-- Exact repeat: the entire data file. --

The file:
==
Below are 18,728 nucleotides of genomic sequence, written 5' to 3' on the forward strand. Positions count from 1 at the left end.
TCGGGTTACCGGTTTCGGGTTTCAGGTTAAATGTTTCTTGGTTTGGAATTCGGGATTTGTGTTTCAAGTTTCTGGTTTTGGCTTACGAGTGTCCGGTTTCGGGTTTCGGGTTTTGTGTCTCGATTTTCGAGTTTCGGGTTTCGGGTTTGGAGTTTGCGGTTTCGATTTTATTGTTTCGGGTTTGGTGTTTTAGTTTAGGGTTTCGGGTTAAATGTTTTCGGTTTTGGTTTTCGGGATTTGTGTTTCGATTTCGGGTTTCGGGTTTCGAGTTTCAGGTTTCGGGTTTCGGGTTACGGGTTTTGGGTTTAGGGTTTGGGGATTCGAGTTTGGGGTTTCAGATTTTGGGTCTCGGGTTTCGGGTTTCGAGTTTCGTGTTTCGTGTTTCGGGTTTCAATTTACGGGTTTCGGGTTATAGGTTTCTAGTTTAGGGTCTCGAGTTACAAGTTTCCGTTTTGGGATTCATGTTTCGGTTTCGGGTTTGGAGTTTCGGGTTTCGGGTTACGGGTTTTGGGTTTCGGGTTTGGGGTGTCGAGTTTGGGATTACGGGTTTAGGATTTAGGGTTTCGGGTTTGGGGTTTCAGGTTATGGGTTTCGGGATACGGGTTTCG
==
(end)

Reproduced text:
Below are 18,728 nucleotides of genomic sequence, written 5' to 3' on the forward strand. Positions count from 1 at the left end.
TCGGGTTACCGGTTTCGGGTTTCAGGTTAAATGTTTCTTGGTTTGGAATTCGGGATTTGTGTTTCAAGTTTCTGGTTTTGGCTTACGAGTGTCCGGTTTCGGGTTTCGGGTTTTGTGTCTCGATTTTCGAGTTTCGGGTTTCGGGTTTGGAGTTTGCGGTTTCGATTTTATTGTTTCGGGTTTGGTGTTTTAGTTTAGGGTTTCGGGTTAAATGTTTTCGGTTTTGGTTTTCGGGATTTGTGTTTCGATTTCGGGTTTCGGGTTTCGAGTTTCAGGTTTCGGGTTTCGGGTTACGGGTTTTGGGTTTAGGGTTTGGGGATTCGAGTTTGGGGTTTCAGATTTTGGGTCTCGGGTTTCGGGTTTCGAGTTTCGTGTTTCGTGTTTCGGGTTTCAATTTACGGGTTTCGGGTTATAGGTTTCTAGTTTAGGGTCTCGAGTTACAAGTTTCCGTTTTGGGATTCATGTTTCGGTTTCGGGTTTGGAGTTTCGGGTTTCGGGTTACGGGTTTTGGGTTTCGGGTTTGGGGTGTCGAGTTTGGGATTACGGGTTTAGGATTTAGGGTTTCGGGTTTGGGGTTTCAGGTTATGGGTTTCGGGATACGGGTTTCG